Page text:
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I felt the worlds of ocean and ice were meeting in a frontier of rage, as if the Earth had torn in two along this line.This was a place if there ever was a place, where you could disappear. The year is 1845 and young researcher Eliot Saxby is paid to go on an expedition to the Arctic in the hope of finding remains of the by now extinct Great Auk. He joins a regular hunting ship, but the crew and the passengers are not what they seem. Caught in the web of relationships on board, Eliot struggles to understand the motivations of the sociopathic, embroidery-loving Captain Sykes, the silent First Mate French, the flamboyant laudanum-addicted Bletchley and, most importantly of all, Bletchley's beautiful but strange 'cousin' Clara. As the ship moves further and further into the wilds of the Arctic sea, Eliot clings to what he believes in, desperate to save Clara but drawn irrevocably back into the past that haunts him. The first historical novel from an author who has been critically acclaimed for his two contemporary novels (Salt and The Wake), The Collector of Lost Things is a compulsive, beautifully writtten read.



Scapegoat A History of Blaming Other People

Scapegoat  A History of Blaming Other People Author Charlie Campbell
ISBN-10 9781468300154
Release 2012-02-02
Pages 208
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We may have come a long way from the days when a goat as a symbol was saddled with all the iniquities of the children of Israel and driven into the wilderness, but is our desperate need to find some organization or person to pin the blame on and absolve ourselves of responsibility really any more advanced? Charlie Campbell highlights the plight of all those others who have found themselves in the wrong place at the wrong time, illustrating how God needs the Devil as Sherlock Holmes needs Professor Moriarty or James Bond needs "Goldfinger." Scapegoat is a tale of human foolishness that exposes the anger and irrationality of blame-mongering while reminding readers of their own capacity for it. From medieval witch burning to reality TV, this is a brilliantly relevant and timely social history that looks at the obsession, mania, persecution and injustice of scapegoating.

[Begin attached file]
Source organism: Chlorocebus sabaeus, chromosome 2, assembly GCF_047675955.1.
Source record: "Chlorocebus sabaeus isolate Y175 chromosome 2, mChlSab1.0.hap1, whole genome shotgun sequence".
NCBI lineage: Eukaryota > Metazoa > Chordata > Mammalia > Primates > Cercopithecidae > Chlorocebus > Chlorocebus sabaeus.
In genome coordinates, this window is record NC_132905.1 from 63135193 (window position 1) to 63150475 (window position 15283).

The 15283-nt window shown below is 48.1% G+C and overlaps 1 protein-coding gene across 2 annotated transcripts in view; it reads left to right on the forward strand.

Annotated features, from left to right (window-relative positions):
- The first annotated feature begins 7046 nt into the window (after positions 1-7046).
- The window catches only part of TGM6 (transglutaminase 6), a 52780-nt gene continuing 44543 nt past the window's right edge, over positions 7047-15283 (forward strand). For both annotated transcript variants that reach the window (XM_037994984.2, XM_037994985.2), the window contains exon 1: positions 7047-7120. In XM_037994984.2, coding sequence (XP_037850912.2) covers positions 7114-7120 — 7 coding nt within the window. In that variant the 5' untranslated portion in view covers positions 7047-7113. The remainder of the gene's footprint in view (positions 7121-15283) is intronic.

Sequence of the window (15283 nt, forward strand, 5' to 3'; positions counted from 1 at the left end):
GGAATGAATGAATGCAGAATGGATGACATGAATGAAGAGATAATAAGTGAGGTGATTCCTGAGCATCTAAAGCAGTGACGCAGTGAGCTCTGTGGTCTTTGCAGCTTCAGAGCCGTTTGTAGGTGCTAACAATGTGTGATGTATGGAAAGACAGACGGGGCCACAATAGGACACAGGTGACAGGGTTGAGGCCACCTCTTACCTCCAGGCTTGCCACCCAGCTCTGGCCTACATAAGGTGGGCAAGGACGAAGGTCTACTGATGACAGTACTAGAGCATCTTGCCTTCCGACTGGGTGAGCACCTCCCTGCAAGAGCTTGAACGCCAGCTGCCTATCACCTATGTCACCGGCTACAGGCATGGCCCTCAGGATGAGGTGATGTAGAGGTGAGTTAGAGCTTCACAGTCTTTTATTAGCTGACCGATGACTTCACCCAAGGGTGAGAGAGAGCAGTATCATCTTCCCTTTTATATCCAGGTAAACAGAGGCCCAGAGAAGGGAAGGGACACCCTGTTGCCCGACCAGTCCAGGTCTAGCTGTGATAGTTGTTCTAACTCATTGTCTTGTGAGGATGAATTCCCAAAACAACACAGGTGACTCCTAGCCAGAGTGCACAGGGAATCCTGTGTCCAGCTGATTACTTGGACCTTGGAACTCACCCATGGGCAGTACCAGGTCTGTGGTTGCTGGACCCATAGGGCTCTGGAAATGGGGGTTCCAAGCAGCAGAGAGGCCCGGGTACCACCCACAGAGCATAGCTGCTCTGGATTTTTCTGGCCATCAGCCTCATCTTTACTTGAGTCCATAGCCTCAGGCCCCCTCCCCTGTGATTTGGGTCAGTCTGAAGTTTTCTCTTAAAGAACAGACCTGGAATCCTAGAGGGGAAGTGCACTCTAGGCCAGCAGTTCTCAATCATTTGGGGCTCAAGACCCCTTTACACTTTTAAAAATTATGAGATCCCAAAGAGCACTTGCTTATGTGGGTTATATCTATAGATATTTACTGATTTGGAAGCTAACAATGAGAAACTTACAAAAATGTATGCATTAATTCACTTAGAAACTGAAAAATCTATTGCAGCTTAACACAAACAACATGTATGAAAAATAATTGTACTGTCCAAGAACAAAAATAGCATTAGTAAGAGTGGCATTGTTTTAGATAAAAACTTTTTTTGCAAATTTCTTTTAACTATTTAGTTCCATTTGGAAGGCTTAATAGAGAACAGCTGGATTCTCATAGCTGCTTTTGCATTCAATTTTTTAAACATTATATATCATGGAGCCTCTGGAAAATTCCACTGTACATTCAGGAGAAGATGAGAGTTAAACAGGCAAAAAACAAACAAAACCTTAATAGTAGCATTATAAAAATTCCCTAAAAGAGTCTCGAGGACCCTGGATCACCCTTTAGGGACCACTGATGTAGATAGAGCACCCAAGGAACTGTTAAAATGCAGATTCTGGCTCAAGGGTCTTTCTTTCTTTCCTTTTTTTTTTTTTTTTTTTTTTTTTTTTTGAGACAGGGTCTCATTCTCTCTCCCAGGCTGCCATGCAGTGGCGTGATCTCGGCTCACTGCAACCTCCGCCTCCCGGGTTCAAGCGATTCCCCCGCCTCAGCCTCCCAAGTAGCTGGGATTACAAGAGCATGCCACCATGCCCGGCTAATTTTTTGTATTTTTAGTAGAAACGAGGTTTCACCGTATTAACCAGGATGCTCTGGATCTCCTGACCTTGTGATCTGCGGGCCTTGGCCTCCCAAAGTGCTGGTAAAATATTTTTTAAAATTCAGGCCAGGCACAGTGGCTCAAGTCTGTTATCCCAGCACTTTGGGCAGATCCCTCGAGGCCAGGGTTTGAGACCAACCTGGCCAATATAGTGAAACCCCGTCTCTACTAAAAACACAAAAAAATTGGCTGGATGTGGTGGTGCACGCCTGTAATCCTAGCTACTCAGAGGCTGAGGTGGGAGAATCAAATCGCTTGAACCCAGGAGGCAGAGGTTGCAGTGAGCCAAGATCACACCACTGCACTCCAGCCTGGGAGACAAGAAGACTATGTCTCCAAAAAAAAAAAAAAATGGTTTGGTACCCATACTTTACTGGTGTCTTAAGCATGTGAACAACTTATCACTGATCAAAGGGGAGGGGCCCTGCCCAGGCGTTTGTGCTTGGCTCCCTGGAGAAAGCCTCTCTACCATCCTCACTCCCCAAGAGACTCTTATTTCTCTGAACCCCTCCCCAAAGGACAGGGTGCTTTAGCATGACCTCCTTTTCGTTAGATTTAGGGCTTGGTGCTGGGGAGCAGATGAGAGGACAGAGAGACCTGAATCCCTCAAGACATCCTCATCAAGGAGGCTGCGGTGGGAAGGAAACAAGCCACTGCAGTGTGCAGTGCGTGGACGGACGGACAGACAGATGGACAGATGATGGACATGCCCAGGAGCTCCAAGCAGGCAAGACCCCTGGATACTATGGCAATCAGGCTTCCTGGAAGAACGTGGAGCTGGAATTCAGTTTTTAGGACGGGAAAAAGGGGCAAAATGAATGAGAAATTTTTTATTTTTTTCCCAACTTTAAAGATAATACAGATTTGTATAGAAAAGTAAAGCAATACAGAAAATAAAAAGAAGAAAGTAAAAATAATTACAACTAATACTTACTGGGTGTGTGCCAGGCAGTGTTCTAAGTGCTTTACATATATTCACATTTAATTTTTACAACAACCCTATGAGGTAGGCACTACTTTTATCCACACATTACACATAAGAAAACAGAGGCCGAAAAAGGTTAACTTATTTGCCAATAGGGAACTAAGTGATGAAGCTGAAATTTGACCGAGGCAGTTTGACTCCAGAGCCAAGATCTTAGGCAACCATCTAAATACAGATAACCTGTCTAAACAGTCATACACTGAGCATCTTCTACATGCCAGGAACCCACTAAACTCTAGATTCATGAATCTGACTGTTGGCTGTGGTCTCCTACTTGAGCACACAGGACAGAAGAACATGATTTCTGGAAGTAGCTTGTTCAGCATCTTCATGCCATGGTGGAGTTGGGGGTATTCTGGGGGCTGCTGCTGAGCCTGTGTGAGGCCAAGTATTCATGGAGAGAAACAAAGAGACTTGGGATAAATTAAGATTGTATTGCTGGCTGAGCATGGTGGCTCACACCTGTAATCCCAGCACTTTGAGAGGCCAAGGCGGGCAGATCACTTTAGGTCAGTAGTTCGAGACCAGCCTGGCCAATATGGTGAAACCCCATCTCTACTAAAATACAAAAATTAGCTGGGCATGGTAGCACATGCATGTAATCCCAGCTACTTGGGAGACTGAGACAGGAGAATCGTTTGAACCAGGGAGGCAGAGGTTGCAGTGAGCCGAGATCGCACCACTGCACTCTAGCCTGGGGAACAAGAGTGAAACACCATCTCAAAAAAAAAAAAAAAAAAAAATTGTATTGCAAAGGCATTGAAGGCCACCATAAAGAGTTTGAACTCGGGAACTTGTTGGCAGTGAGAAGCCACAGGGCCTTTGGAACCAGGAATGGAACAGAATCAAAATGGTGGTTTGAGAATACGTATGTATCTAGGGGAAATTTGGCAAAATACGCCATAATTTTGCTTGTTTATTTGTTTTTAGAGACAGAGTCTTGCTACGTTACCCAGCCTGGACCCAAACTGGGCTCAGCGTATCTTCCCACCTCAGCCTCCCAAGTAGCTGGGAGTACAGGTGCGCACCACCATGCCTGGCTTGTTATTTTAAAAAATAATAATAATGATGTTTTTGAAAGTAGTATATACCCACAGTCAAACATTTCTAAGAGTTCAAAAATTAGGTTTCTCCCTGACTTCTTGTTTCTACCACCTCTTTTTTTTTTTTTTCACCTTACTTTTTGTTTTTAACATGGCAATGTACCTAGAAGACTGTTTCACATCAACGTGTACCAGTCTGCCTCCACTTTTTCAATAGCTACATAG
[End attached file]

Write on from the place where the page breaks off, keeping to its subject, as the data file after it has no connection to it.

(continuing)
The Triumphant Tale of the House Sparrow

The Triumphant Tale of the House Sparrow Author Jan Thornhill
ISBN-10 9781773060071
Release 2018-04-01
Pages 44
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Behold the most despised bird in human history! So begins Jan Thornhill’s riveting, beautifully illustrated story of the House Sparrow. She traces the history of this perky little bird, one of the most adaptable creatures on Earth, from its beginnings in the Middle East to its spread with the growth of agriculture into India, North Africa and Europe. Everywhere the House Sparrow went, it competed with humans for grain, becoming such a pest that in some places “sparrow catcher” became an actual job and bounties were paid to those who got rid of it. But not everyone hated the House Sparrow, and in 1852, fifty pairs were released in New York City. In no time at all, the bird had spread from coast to coast. Then suddenly, at the turn of the century, as cars took over from horses and there was less grain to be found, its numbers began to decline. As our homes, gardens, cities and farmland have changed, providing fewer nesting and feeding opportunities, the House Sparrow’s numbers have begun to decline again — though in England and Holland this decline appears to be slowing. Perhaps this clever little bird is simply adapting once more. This fascinating book includes the life history of the House Sparrow and descriptions of how the Ancient Egyptians fed it to the animals they later mummified, how it traveled to Great Britain as a stowaway on ships carrying Roman soldiers, and how its cousin, the Eurasian Tree Sparrow, was almost eradicated in China when Mao declared war on it. A wealth of back matter material is also supplied.